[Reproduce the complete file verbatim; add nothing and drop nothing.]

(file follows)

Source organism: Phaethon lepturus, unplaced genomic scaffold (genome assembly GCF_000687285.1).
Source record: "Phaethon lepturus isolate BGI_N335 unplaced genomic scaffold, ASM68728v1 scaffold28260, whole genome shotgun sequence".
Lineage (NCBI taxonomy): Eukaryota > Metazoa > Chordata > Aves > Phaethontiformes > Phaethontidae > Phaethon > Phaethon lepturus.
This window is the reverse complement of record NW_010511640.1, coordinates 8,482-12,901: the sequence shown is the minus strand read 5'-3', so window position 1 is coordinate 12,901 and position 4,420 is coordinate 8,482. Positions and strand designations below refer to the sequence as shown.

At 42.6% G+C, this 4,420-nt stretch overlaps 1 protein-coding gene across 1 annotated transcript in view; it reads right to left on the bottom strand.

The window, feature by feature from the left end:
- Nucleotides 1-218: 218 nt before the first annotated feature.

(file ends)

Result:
Source organism: Phaethon lepturus, unplaced genomic scaffold (genome assembly GCF_000687285.1).
Source record: "Phaethon lepturus isolate BGI_N335 unplaced genomic scaffold, ASM68728v1 scaffold28260, whole genome shotgun sequence".
Lineage (NCBI taxonomy): Eukaryota > Metazoa > Chordata > Aves > Phaethontiformes > Phaethontidae > Phaethon > Phaethon lepturus.
This window is the reverse complement of record NW_010511640.1, coordinates 8,482-12,901: the sequence shown is the minus strand read 5'-3', so window position 1 is coordinate 12,901 and position 4,420 is coordinate 8,482. Positions and strand designations below refer to the sequence as shown.

At 42.6% G+C, this 4,420-nt stretch overlaps 1 protein-coding gene across 1 annotated transcript in view; it reads right to left on the bottom strand.

The window, feature by feature from the left end:
- Nucleotides 1-218: 218 nt before the first annotated feature.